Drought.  What immediately comes to mind?  If you live west of the Mississippi River in the United States, water or lack there of is usually the first image that occurs.  This morning’s news indicated that while California is getting some much needed rain, an estimated 6 to 7 inches over the next few days, they need over 47 inches to make up for the extended drought that is currently taking place in that region.

States like Oklahoma, Texas, New Mexico, Kansas and Colorado are very familiar with drought.  And even though this past year has helped – there are still areas behind in precipitation.  The Oklahoma and Texas still have a number of counties that are listed as being in a severe drought.  Still, it is not the worst it has ever been that distinction, for North America,  is still held by 1934.  (See a Science News Article) {The current United States Drought Map can be found here and current world conditions can be found here.}  Water is a very precious commodity that many take for granted, yet wars have been fought over it.  Boundaries are defined by it.  And, movies plots are based on it – Interstellar, 2014; Leap of Faith, 1992, and The Man who Fell to Earth, 1976.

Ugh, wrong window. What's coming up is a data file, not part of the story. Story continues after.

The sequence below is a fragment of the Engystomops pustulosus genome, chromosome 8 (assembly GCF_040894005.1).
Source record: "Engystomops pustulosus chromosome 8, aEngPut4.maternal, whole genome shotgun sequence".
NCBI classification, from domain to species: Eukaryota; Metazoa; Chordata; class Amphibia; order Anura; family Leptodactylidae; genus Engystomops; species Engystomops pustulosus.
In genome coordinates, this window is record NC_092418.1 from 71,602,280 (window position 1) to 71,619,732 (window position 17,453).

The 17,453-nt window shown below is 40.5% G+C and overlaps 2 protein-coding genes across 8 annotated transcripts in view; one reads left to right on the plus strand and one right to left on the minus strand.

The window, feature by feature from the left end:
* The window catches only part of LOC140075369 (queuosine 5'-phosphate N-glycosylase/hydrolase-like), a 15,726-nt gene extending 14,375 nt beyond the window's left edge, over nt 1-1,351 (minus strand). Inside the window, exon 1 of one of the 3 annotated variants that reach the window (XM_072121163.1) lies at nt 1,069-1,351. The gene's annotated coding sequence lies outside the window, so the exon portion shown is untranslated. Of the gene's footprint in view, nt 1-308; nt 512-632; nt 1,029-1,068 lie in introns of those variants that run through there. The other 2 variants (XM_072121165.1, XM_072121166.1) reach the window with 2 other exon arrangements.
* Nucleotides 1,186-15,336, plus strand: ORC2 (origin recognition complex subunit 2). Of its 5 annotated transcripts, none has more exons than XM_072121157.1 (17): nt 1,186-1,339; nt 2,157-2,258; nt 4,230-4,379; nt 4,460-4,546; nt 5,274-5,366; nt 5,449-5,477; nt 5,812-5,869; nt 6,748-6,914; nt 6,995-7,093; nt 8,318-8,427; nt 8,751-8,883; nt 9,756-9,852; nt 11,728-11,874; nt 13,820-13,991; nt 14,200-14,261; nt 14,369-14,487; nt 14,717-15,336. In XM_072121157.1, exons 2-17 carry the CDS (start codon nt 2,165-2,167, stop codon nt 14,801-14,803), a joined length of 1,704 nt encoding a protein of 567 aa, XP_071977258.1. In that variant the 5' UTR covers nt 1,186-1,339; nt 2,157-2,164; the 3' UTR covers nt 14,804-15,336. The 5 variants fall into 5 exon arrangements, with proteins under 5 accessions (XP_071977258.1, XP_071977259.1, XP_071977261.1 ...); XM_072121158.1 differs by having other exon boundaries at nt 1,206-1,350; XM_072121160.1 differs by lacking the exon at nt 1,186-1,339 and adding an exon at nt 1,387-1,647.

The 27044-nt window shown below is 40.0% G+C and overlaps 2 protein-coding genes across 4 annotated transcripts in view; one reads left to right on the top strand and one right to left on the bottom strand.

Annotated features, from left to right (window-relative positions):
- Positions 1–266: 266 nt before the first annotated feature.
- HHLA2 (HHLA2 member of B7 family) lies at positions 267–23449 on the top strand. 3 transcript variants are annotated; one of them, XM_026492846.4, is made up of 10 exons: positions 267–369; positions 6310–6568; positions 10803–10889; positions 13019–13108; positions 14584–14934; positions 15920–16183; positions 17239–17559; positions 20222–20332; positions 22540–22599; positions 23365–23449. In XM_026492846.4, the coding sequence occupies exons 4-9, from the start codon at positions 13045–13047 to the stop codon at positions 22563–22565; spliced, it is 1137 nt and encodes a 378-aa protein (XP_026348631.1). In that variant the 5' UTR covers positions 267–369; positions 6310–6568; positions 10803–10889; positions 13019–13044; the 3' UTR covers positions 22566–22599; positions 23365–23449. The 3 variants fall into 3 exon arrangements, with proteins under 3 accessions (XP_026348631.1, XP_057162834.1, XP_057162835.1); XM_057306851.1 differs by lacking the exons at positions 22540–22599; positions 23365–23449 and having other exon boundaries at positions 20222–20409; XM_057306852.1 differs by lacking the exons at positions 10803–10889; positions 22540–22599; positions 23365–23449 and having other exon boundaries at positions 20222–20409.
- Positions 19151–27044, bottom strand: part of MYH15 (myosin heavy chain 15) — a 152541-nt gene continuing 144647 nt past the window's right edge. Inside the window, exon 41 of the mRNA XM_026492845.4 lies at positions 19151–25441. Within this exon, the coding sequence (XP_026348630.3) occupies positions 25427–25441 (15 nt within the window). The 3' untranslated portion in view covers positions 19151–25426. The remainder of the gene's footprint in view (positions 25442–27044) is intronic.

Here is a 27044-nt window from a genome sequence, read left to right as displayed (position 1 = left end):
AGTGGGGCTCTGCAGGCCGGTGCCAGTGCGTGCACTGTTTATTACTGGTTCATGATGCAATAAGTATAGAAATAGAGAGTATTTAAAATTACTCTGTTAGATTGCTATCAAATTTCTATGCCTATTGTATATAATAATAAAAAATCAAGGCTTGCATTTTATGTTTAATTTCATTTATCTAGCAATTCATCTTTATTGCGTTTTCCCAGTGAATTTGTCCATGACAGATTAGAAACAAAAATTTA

Because of this natural link to water, which is required for our very survival.  The word drought is a very powerful thing.  There can be droughts of kindness, droughts of thought, and a drought of feeling.  In today’s society, as evidenced by just turning on the television and watching the news; there is a drought of understanding and connection to ones own neighbor, and potentially even to ones self.  We have lost our sense of connection both to others and to our natural world.

It is time to reconnect.  To make the links between where the water from the tap or the milk in the refrigerator comes from.  It is not just a pipe or the local grocery store.  For water there is a grand cycle – rain to ground to ponds, creeks rivers, underground reservoirs, and oceans, then evaporation back to clouds and back to rain.  Yet, for its presence; too much can be a hazard, in the form of snow or excess rain, and too little have a huge impact.  Almost 800 million people (water.org) do not have access to clean water.